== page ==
Fresher Breath and Gum Disease

Would you like to feel more confident that your breath is fresh?

When did you last see a dental hygienist, not just the dentist?

Thorough professional cleaning is necessary to maintain healthy gums and fresh breath. Many patients see a dentist but do not have access to a dental hygienist. We are here to help.

The health of your gums will be assessed by your dentist and hygienist. At Fresh we will treat you more thoroughly than you have been treated before. The emphasis is to treat the gum disease that exists BELOW the gums in most patients, rather than just clean the teeth. This will often require multiple sessions to remove all the deep seated infection.

It couldn’t be simpler. We also welcome patients who just want a thorough clean, whether or not they already have a dentist.



the best dental experience that I have had

I recently joined as a new patient on a friend’s recommendation that I see Nich McAulay. It was the best dental experience that I have had. Well worth the hour+ journey from east London. Very professional and incredibly helpful in explaining all options (and reasons) fully.




Richmond dental clinicTake the fresh test

Most people don’t clean between their teeth. Try it…

Bacteria accumulate under the gum and between the teeth where even regular brushing and flossing cannot remove it, and most people still don’t brush the correct areas, namely between the back teeth.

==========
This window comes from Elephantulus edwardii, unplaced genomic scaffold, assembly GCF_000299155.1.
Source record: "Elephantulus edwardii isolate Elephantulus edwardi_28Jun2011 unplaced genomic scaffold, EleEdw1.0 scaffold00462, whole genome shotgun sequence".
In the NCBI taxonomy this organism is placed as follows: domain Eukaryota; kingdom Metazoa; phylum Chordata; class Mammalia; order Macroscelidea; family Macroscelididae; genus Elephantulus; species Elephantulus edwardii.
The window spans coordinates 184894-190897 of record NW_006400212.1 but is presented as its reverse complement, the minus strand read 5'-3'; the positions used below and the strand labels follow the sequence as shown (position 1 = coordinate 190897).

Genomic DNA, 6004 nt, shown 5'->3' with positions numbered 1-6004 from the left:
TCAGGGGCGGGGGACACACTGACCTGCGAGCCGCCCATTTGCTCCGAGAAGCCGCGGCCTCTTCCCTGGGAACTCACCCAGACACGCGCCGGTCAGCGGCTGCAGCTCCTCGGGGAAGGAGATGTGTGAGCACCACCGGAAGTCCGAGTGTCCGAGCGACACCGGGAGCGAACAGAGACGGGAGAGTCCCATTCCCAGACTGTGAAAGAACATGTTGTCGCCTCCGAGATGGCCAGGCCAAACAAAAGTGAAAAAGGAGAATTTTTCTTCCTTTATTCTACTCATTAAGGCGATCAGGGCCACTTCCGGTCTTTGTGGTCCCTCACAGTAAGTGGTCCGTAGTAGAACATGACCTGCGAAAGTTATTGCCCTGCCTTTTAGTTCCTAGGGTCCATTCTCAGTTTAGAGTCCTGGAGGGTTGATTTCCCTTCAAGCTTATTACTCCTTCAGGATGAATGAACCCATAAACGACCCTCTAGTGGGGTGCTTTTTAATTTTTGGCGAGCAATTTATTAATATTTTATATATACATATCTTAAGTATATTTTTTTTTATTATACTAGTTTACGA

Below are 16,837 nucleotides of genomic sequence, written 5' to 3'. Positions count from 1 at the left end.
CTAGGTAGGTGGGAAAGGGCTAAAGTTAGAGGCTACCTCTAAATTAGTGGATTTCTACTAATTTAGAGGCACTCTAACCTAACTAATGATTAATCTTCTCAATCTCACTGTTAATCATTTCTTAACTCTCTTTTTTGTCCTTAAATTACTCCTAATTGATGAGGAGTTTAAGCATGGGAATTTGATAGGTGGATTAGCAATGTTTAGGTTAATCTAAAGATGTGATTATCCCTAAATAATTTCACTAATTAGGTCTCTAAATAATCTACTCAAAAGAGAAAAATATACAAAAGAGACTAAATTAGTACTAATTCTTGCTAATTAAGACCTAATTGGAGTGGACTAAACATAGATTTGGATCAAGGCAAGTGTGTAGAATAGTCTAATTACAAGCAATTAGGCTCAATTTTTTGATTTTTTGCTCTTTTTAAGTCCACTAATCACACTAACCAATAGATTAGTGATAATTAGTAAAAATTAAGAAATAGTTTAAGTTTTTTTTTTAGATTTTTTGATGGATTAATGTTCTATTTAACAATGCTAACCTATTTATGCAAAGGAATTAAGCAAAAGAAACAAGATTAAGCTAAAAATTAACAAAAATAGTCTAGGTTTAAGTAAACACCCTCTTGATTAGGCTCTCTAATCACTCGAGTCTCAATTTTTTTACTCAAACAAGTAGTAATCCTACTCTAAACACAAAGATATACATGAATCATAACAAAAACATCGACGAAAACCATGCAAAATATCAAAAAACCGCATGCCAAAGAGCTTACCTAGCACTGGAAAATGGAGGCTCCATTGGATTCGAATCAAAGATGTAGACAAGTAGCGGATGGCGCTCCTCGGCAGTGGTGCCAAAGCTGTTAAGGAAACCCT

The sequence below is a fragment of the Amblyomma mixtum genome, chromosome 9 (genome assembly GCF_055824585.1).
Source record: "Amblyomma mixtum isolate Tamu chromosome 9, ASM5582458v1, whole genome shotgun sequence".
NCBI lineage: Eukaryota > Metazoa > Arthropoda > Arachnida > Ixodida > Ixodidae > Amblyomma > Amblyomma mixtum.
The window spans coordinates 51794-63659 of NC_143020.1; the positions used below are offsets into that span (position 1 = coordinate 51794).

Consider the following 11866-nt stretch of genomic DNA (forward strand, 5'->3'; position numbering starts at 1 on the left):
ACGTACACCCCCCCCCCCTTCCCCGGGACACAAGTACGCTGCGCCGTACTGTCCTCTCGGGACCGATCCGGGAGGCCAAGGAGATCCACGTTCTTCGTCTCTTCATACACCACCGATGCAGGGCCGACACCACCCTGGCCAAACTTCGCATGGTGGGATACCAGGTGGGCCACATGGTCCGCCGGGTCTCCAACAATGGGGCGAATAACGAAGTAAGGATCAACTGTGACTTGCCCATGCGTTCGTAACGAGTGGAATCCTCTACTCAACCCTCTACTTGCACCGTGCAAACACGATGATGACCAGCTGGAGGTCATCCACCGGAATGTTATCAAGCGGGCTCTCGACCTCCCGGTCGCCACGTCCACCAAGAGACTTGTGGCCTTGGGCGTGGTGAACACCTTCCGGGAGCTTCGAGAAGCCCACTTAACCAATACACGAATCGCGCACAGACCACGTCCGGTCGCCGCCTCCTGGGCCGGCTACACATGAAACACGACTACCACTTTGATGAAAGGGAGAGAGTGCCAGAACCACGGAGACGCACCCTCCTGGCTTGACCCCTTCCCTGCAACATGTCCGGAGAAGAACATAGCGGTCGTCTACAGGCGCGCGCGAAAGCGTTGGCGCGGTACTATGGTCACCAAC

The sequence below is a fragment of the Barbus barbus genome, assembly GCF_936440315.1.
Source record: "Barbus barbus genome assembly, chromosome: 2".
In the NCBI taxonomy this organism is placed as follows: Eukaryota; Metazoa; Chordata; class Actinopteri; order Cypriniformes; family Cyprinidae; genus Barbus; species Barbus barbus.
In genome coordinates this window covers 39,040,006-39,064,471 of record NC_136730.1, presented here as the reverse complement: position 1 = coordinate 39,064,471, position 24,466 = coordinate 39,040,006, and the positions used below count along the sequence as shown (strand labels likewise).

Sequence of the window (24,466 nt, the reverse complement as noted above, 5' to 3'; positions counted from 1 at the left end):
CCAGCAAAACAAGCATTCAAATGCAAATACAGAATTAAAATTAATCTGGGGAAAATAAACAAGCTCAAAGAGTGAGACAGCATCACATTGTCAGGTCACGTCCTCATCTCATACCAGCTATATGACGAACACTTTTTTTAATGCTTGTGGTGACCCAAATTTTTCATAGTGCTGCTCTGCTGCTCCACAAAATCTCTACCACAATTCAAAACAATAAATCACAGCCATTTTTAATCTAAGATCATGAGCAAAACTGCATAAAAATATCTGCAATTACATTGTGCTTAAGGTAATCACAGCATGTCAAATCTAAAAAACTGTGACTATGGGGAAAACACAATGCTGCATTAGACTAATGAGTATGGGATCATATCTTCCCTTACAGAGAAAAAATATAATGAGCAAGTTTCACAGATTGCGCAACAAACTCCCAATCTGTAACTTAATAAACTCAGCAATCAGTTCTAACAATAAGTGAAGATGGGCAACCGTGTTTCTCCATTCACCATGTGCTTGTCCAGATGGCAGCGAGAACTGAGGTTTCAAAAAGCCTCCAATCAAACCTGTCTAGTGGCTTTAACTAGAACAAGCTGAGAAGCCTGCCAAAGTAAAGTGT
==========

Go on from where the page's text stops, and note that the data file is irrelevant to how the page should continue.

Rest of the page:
Try this simple test:

  • Push an interdental brush in and out between your back teeth.
  • Bleeding indicates gum disease; healthy gums never bleed.
  • Smell the brush. If it smells bad you may have bad breath.

68% of bacteria are between the teeth and below the gum and are not accessible to manual or electric tooth brushing.

Gum Disease

Bad breath. Causes and Management.

In brief…

Bad breath largely originates in the mouth due to poor tongue hygiene and gum disease. It also can originate in the nose, nasal passages and sinuses. Each has a characteristic smell which is easily diagnosed by a professional. Treatment depends on the cause. Mouthwash alone does not work. Sufferers are usually oblivious as the subject is largely taboo, but help is easily found with dentists who work in this field. Dr Stevenson-Smith has worked in this field for over 20 years with a simple step by step approach.

Professional treatment

  • Diagnosis of origin of bad breath. There may be multiple causes.
  • Elimination of all odour causing bacteria by instructing patients in ideal home routine.
  • Elimination of gum disease where present. Treatment can involve several hours of cleaning below the gums. Local anaesthetic is used for this procedure to make it comfortable.
  • Referral to ENT specialist if bad breath coming from nasal passages, sinuses (or rarely the tonsils).


The long version…